3. #13

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    Re: Best Practices for Presenting Work to Local X (X = galleries, shows, clubs, etc.)

    Quote Originally Posted by Corran View Post
    I suggest you first get to know the people that are responsible for showing work at the local galleries. In my experience, "who you know" is much more important than what your work looks like. This would be for "real" art galleries, not vanity galleries. For those, you pay to play. And finally, for local art shows/festivals, sign up to Zapplication and start applying. You'll probably get in regardless, unless it is a very large and selective show. Get your feet wet first with smaller local shows. Be prepared to spend some serious money getting up and running with a decent setup. Art Festivals are a different animal and there are some good threads here in this subforum I started that should help.

    I had a show in one of the larger galleries in GA and I first had to get to know the gallery director and talk about the project I was working on. Once they were interested the final decision was made by some committee made up of local rich people that gave money to the gallery. Their decision was based off of 4x6 prints I made at Wal-Mart. They didn't want anything larger.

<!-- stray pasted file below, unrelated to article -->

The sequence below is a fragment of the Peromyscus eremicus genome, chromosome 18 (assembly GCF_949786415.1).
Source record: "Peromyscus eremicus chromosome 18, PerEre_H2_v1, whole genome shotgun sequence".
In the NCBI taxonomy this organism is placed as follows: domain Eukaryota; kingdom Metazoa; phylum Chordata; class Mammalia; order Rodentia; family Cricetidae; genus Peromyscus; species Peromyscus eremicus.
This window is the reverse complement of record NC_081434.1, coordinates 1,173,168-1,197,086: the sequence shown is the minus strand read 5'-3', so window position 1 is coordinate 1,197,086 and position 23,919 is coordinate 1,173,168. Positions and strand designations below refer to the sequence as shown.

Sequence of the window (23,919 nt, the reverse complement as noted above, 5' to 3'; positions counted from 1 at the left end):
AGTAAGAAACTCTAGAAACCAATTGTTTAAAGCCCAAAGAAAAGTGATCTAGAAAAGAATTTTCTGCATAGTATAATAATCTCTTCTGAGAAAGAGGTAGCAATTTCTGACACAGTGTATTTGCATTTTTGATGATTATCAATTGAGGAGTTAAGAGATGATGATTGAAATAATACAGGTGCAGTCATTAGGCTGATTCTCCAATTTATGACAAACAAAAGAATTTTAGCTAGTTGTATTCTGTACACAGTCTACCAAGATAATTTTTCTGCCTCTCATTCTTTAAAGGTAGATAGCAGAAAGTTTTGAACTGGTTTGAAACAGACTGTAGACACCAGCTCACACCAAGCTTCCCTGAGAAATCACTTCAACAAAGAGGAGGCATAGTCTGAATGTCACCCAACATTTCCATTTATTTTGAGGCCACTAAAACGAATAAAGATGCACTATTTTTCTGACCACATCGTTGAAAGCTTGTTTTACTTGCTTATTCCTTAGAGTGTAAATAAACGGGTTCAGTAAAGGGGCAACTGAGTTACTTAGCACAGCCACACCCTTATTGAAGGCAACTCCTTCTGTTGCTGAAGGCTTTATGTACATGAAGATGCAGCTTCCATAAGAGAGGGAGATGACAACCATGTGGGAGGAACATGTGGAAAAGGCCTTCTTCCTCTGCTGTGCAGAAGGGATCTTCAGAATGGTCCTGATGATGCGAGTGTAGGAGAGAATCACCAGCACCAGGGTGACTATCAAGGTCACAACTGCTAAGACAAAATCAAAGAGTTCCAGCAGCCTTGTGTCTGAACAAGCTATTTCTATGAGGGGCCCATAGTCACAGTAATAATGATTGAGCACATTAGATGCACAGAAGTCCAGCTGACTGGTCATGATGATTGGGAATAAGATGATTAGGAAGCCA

You live in CA so very different place. Here in GA the arts are not well funded or encouraged. So perhaps you will have better luck or a different experience. But again, I would suggest that interpersonal relationships with gallery directors or anyone related to the gallery is probably most important. And any work you show should be a completed or in-progress project that is interesting and relevant, not disparate photographs of random things.
    I don't know if that's good advice everywhere, but in Oklahoma, it's the way things are done. You could be an amazing, multiple award winning artist and not get anyone to even return a phone call. Or you could be a hack with a great personality and lots of contacts and have places begging for your work. Seriously. Some of the best contacts that I've made are alcoholics who are regulars at the bars near the galleries you're interested in. They don't seem to know much or care much about art, but they do know the people you need to know, and they know how to get your name in their ears in a way in which they'll listen. And they're often do it for the price of a few drinks and an excuse to feel a part of something potentially fun.